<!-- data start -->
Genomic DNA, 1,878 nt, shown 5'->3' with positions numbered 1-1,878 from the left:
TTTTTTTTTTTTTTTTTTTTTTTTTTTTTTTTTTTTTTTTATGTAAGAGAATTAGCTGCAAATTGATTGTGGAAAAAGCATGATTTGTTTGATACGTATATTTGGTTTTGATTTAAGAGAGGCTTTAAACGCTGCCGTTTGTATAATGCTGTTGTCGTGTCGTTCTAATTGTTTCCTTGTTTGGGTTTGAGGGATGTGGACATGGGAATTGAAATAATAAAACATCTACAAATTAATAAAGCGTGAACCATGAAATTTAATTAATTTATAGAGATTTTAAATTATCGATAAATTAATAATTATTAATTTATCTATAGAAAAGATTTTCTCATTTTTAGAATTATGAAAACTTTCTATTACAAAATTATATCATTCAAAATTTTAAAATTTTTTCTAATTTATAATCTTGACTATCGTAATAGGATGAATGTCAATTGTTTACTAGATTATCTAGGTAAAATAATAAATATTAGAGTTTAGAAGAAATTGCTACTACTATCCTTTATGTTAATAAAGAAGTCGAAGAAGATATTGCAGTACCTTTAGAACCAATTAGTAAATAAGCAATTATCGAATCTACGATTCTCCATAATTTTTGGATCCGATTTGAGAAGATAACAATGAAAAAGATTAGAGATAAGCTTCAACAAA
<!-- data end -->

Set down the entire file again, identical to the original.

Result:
Genomic DNA, 1,878 nt, shown 5'->3' with positions numbered 1-1,878 from the left:
TTTTTTTTTTTTTTTTTTTTTTTTTTTTTTTTTTTTTTTTATGTAAGAGAATTAGCTGCAAATTGATTGTGGAAAAAGCATGATTTGTTTGATACGTATATTTGGTTTTGATTTAAGAGAGGCTTTAAACGCTGCCGTTTGTATAATGCTGTTGTCGTGTCGTTCTAATTGTTTCCTTGTTTGGGTTTGAGGGATGTGGACATGGGAATTGAAATAATAAAACATCTACAAATTAATAAAGCGTGAACCATGAAATTTAATTAATTTATAGAGATTTTAAATTATCGATAAATTAATAATTATTAATTTATCTATAGAAAAGATTTTCTCATTTTTAGAATTATGAAAACTTTCTATTACAAAATTATATCATTCAAAATTTTAAAATTTTTTCTAATTTATAATCTTGACTATCGTAATAGGATGAATGTCAATTGTTTACTAGATTATCTAGGTAAAATAATAAATATTAGAGTTTAGAAGAAATTGCTACTACTATCCTTTATGTTAATAAAGAAGTCGAAGAAGATATTGCAGTACCTTTAGAACCAATTAGTAAATAAGCAATTATCGAATCTACGATTCTCCATAATTTTTGGATCCGATTTGAGAAGATAACAATGAAAAAGATTAGAGATAAGCTTCAACAAA